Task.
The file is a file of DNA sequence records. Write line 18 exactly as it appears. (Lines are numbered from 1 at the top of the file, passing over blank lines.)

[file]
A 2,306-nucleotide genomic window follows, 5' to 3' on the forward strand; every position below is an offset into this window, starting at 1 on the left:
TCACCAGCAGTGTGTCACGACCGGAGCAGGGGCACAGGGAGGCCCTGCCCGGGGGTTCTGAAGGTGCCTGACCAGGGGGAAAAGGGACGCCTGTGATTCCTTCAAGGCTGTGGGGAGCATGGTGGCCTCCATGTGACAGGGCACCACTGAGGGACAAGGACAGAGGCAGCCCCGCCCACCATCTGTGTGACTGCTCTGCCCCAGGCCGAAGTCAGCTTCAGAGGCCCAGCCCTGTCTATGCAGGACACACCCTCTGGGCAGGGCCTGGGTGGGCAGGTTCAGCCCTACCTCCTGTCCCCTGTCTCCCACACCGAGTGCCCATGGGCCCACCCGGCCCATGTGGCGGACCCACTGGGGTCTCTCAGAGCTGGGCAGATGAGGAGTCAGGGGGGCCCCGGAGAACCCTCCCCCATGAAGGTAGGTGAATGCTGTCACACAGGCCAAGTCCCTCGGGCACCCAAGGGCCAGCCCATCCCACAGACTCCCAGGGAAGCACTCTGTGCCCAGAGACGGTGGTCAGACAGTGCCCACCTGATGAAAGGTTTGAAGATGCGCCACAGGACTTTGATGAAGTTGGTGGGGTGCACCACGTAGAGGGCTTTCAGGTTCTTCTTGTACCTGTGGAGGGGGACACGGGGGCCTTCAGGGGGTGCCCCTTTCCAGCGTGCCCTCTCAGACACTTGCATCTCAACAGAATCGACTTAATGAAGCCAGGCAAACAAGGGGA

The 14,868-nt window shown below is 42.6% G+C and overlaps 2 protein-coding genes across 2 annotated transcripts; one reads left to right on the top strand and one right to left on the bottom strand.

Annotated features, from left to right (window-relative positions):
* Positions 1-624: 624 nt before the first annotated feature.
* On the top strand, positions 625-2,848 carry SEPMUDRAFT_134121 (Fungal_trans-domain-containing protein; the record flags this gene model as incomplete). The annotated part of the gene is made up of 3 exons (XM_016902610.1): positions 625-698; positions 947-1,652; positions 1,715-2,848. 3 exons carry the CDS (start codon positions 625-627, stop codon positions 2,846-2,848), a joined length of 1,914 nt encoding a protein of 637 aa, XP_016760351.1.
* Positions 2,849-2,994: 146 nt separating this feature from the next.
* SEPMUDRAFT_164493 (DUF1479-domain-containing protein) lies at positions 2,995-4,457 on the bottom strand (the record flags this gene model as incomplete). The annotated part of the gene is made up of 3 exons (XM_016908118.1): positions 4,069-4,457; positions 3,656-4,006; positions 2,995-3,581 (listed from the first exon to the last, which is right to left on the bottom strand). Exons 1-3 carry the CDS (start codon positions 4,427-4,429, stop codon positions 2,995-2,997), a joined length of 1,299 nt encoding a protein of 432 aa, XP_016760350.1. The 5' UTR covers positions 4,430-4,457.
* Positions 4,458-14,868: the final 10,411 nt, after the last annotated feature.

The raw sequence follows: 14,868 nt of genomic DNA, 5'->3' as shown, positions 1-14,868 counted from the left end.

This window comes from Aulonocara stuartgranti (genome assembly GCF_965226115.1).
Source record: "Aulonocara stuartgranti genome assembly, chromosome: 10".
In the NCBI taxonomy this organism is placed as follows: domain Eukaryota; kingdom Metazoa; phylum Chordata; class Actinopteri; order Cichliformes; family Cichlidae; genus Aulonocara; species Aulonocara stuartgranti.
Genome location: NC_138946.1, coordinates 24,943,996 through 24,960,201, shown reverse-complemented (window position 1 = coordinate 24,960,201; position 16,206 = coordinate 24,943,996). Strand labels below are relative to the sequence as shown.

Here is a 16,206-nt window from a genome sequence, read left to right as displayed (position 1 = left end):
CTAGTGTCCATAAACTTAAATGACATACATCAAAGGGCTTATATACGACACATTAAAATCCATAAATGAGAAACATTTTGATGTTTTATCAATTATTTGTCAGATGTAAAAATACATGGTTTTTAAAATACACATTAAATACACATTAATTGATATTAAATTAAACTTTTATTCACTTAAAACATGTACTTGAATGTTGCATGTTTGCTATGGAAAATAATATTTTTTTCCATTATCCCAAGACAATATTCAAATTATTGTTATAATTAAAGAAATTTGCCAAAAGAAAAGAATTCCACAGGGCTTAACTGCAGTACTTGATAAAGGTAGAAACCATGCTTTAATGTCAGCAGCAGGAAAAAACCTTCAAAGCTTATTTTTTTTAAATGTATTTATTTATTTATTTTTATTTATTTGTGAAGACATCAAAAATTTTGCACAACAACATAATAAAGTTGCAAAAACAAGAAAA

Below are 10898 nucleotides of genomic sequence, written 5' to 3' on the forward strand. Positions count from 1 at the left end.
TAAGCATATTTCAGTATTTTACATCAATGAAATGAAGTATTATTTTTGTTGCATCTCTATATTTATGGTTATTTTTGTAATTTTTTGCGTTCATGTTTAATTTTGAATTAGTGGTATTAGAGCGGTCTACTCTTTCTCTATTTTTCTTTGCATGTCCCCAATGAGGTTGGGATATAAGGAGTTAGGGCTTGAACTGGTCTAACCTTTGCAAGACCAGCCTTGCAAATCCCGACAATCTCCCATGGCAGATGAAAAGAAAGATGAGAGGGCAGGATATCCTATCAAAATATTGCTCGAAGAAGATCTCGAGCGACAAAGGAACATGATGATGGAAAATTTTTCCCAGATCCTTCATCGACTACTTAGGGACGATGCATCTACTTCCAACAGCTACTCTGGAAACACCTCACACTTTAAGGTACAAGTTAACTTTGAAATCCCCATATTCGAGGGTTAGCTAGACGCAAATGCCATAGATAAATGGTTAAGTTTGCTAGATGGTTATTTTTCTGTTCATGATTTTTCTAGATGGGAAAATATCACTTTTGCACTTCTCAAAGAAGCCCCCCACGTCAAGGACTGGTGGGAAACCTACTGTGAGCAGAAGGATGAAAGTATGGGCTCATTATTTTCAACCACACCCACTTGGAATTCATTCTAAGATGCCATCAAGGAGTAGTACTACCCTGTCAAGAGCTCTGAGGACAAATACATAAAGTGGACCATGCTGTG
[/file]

TAAGCATATTTCAGTATTTTACATCAATGAAATGAAGTATTATTTTTGTTGCATCTCTATATTTATGGTTATTTTTGTAATTTTTTGCGTTCATGTTTAATTTTGAATTAGTGGTATTAGAGCGGTCTACTCTTTCTCTATTTTTCTTTGCATGTCCCCAATGAGGTTGGGATATAAGGAGTTAGGGCTTGAACTGGTCTAACCTTTGCAAGACCAGCCTTGCAAATCCCGACAATCTCCCATGGCAGATGAAAAGAAAGATGAGAGGGCAGGATATCCTATCAAAATATTGCTCGAAGAAGATCTCGAGCGACAAAGGAACATGATGATGGAAAATTTTTCCCAGATCCTTCATCGACTACTTAGGGACGATGCATCTACTTCCAACAGCTACTCTGGAAACACCTCACACTTTAAGGTACAAGTTAACTTTGAAATCCCCATATTCGAGGGTTAGCTAGACGCAAATGCCATAGATAAATGGTTAAGTTTGCTAGATGGTTATTTTTCTGTTCATGATTTTTCTAGATGGGAAAATATCACTTTTGCACTTCTCAAAGAAGCCCCCCACGTCAAGGACTGGTGGGAAACCTACTGTGAGCAGAAGGATGAAAGTATGGGCTCATTATTTTCAACCACACCCACTTGGAATTCATTCTAAGATGCCATCAAGGAGTAGTACTACCCTGTCAAGAGCTCTGAGGACAAATACATAAAGTGGACCATGCTGTG